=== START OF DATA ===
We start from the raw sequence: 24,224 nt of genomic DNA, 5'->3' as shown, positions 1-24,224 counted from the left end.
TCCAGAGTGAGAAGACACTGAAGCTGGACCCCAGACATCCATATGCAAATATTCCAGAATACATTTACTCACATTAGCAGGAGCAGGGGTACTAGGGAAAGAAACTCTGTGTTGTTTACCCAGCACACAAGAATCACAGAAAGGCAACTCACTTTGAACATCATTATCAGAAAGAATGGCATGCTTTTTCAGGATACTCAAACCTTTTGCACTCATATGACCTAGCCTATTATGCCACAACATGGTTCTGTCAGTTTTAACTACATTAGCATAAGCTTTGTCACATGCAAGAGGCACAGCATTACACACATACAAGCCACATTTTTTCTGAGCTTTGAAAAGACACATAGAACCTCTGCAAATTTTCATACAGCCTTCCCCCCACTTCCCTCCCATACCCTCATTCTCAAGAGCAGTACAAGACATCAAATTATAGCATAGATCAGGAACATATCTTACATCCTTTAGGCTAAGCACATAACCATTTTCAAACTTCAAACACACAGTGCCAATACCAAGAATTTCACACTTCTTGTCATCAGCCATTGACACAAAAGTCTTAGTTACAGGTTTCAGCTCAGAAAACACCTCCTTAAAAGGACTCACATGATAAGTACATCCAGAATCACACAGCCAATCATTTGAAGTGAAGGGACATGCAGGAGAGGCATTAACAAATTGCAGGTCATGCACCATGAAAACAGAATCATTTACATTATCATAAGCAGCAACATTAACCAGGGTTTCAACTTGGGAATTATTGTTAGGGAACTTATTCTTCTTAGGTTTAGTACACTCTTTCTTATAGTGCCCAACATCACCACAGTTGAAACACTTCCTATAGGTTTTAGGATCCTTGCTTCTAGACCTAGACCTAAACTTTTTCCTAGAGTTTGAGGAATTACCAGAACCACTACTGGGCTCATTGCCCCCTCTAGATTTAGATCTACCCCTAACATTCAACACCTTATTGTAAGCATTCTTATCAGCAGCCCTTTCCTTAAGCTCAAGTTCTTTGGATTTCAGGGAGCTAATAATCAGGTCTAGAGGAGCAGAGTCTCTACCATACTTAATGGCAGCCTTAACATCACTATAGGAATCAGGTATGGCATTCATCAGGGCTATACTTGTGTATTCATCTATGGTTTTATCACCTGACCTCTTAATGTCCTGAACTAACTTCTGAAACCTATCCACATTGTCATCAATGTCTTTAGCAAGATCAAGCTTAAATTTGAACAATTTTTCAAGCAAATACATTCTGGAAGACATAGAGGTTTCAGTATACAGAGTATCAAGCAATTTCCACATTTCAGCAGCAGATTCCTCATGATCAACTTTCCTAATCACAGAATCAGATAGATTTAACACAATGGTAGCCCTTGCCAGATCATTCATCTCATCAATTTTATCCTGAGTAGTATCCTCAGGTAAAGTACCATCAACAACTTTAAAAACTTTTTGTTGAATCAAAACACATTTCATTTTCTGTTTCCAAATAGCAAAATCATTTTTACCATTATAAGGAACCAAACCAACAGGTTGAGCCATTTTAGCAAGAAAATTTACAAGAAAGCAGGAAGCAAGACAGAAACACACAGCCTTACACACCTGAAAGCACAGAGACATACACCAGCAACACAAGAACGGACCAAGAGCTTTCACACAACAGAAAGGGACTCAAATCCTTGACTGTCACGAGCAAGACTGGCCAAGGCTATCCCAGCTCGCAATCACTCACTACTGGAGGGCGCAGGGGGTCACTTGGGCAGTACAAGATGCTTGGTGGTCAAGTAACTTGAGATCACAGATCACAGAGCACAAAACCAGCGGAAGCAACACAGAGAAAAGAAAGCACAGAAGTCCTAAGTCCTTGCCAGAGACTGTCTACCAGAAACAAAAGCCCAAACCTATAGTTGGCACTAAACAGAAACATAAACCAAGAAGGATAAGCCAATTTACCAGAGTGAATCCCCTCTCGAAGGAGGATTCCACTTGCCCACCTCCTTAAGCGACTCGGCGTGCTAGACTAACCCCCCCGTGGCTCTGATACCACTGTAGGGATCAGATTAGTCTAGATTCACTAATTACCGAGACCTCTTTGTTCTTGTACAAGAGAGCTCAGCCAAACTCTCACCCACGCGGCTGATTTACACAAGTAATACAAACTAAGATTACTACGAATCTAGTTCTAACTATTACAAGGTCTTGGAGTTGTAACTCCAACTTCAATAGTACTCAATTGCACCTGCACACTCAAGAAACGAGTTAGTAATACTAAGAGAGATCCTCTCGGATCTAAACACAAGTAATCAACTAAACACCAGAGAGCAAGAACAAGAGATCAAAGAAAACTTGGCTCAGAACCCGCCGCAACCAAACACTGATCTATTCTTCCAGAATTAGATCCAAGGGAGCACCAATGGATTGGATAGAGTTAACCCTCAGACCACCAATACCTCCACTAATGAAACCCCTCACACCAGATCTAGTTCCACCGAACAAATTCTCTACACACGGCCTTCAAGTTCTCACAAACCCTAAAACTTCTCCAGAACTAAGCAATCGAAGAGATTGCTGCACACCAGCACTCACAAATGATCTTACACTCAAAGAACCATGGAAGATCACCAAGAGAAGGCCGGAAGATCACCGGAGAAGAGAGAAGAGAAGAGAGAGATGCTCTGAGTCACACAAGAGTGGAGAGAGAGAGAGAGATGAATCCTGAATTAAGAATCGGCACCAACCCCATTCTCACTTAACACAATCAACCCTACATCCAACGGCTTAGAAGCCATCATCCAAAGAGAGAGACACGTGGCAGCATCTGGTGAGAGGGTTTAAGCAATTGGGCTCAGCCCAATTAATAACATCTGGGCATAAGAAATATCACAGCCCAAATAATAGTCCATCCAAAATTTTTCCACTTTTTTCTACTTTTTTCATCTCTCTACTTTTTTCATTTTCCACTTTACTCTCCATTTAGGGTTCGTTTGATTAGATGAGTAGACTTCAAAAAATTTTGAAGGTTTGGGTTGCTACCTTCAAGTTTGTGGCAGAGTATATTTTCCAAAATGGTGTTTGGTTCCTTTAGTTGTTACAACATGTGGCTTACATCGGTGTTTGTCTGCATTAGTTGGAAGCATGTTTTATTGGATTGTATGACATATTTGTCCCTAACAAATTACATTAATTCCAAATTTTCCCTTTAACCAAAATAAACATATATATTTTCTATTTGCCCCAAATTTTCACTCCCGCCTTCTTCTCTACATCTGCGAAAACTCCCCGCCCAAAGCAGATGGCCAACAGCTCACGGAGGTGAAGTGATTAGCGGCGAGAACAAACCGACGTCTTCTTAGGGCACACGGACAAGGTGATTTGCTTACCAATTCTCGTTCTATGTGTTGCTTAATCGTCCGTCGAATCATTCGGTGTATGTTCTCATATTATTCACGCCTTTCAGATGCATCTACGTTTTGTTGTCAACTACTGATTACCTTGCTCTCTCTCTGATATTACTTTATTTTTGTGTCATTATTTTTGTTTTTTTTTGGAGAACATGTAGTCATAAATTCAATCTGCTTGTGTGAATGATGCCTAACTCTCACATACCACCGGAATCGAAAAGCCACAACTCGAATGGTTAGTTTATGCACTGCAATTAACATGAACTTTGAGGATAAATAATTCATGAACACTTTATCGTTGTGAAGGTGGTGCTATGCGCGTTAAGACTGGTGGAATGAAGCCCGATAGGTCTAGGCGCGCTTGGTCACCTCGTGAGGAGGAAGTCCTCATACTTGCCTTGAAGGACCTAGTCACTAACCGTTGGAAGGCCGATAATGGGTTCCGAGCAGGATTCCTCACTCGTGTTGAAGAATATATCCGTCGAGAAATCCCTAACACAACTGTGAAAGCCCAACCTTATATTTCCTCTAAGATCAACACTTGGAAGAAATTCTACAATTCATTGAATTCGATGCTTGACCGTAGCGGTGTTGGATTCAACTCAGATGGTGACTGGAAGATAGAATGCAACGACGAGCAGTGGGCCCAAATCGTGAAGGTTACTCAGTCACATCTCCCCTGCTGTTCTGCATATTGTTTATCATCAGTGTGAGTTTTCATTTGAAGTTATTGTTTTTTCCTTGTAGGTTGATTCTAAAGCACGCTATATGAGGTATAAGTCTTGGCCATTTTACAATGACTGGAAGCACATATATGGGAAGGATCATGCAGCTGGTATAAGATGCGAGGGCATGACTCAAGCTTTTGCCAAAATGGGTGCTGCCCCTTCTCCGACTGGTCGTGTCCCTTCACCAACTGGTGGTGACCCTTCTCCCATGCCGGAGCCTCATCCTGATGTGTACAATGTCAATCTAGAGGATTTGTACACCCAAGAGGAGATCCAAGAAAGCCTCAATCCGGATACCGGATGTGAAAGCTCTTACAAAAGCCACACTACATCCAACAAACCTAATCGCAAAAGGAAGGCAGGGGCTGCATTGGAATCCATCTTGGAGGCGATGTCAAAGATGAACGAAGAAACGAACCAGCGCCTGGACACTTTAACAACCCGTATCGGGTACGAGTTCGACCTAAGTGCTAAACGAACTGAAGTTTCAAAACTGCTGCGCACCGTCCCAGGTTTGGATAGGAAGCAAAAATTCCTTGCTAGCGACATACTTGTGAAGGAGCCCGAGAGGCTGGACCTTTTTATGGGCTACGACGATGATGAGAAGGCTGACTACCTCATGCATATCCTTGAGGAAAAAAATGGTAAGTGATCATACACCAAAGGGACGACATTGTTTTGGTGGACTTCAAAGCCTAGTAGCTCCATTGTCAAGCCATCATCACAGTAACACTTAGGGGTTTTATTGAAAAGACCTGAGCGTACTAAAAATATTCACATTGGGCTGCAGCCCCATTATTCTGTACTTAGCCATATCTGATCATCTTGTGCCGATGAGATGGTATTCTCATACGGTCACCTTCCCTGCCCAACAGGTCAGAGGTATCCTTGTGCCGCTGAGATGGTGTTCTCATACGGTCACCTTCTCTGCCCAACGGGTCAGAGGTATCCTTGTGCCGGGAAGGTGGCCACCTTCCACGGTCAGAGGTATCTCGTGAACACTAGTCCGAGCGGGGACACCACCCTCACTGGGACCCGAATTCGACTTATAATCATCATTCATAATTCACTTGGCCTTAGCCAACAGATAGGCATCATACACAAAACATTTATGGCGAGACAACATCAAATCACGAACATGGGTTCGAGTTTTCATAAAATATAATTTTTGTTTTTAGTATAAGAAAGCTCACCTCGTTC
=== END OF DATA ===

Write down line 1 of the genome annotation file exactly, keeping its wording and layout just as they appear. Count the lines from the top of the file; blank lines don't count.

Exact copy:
We start from the raw sequence: 24,224 nt of genomic DNA, 5'->3' as shown, positions 1-24,224 counted from the left end.